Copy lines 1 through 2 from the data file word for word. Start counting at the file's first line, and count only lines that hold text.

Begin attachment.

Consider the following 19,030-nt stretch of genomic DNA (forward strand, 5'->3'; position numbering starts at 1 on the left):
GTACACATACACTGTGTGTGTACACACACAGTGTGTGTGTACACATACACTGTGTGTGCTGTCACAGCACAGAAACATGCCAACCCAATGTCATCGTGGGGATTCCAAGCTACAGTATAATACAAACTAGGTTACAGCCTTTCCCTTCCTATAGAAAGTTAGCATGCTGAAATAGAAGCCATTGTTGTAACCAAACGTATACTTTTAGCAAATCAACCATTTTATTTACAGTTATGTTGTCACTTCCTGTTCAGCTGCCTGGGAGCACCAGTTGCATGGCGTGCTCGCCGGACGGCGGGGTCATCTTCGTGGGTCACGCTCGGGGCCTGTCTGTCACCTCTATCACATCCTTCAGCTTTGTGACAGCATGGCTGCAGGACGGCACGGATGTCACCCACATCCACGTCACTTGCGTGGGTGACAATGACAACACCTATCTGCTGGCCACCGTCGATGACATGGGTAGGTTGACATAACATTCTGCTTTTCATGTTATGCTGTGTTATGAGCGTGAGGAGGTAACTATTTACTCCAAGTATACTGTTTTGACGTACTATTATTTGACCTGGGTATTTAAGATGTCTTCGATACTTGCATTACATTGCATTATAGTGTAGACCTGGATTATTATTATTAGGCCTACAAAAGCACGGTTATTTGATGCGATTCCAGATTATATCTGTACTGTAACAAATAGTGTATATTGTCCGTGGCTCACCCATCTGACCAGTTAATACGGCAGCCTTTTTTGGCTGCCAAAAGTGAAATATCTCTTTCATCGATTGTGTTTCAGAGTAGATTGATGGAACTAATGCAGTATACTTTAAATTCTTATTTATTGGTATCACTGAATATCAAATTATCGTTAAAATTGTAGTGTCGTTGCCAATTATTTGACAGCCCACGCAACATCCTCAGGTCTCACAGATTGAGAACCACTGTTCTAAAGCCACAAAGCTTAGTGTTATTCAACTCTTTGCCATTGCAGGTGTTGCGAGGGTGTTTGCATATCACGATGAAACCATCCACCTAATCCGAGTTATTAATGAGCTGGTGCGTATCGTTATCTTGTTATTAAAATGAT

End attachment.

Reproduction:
Consider the following 19,030-nt stretch of genomic DNA (forward strand, 5'->3'; position numbering starts at 1 on the left):
GTACACATACACTGTGTGTGTACACACACAGTGTGTGTGTACACATACACTGTGTGTGCTGTCACAGCACAGAAACATGCCAACCCAATGTCATCGTGGGGATTCCAAGCTACAGTATAATACAAACTAGGTTACAGCCTTTCCCTTCCTATAGAAAGTTAGCATGCTGAAATAGAAGCCATTGTTGTAACCAAACGTATACTTTTAGCAAATCAACCATTTTATTTACAGTTATGTTGTCACTTCCTGTTCAGCTGCCTGGGAGCACCAGTTGCATGGCGTGCTCGCCGGACGGCGGGGTCATCTTCGTGGGTCACGCTCGGGGCCTGTCTGTCACCTCTATCACATCCTTCAGCTTTGTGACAGCATGGCTGCAGGACGGCACGGATGTCACCCACATCCACGTCACTTGCGTGGGTGACAATGACAACACCTATCTGCTGGCCACCGTCGATGACATGGGTAGGTTGACATAACATTCTGCTTTTCATGTTATGCTGTGTTATGAGCGTGAGGAGGTAACTATTTACTCCAAGTATACTGTTTTGACGTACTATTATTTGACCTGGGTATTTAAGATGTCTTCGATACTTGCATTACATTGCATTATAGTGTAGACCTGGATTATTATTATTAGGCCTACAAAAGCACGGTTATTTGATGCGATTCCAGATTATATCTGTACTGTAACAAATAGTGTATATTGTCCGTGGCTCACCCATCTGACCAGTTAATACGGCAGCCTTTTTTGGCTGCCAAAAGTGAAATATCTCTTTCATCGATTGTGTTTCAGAGTAGATTGATGGAACTAATGCAGTATACTTTAAATTCTTATTTATTGGTATCACTGAATATCAAATTATCGTTAAAATTGTAGTGTCGTTGCCAATTATTTGACAGCCCACGCAACATCCTCAGGTCTCACAGATTGAGAACCACTGTTCTAAAGCCACAAAGCTTAGTGTTATTCAACTCTTTGCCATTGCAGGTGTTGCGAGGGTGTTTGCATATCACGATGAAACCATCCACCTAATCCGAGTTATTAATGAGCTGGTGCGTATCGTTATCTTGTTATTAAAATGAT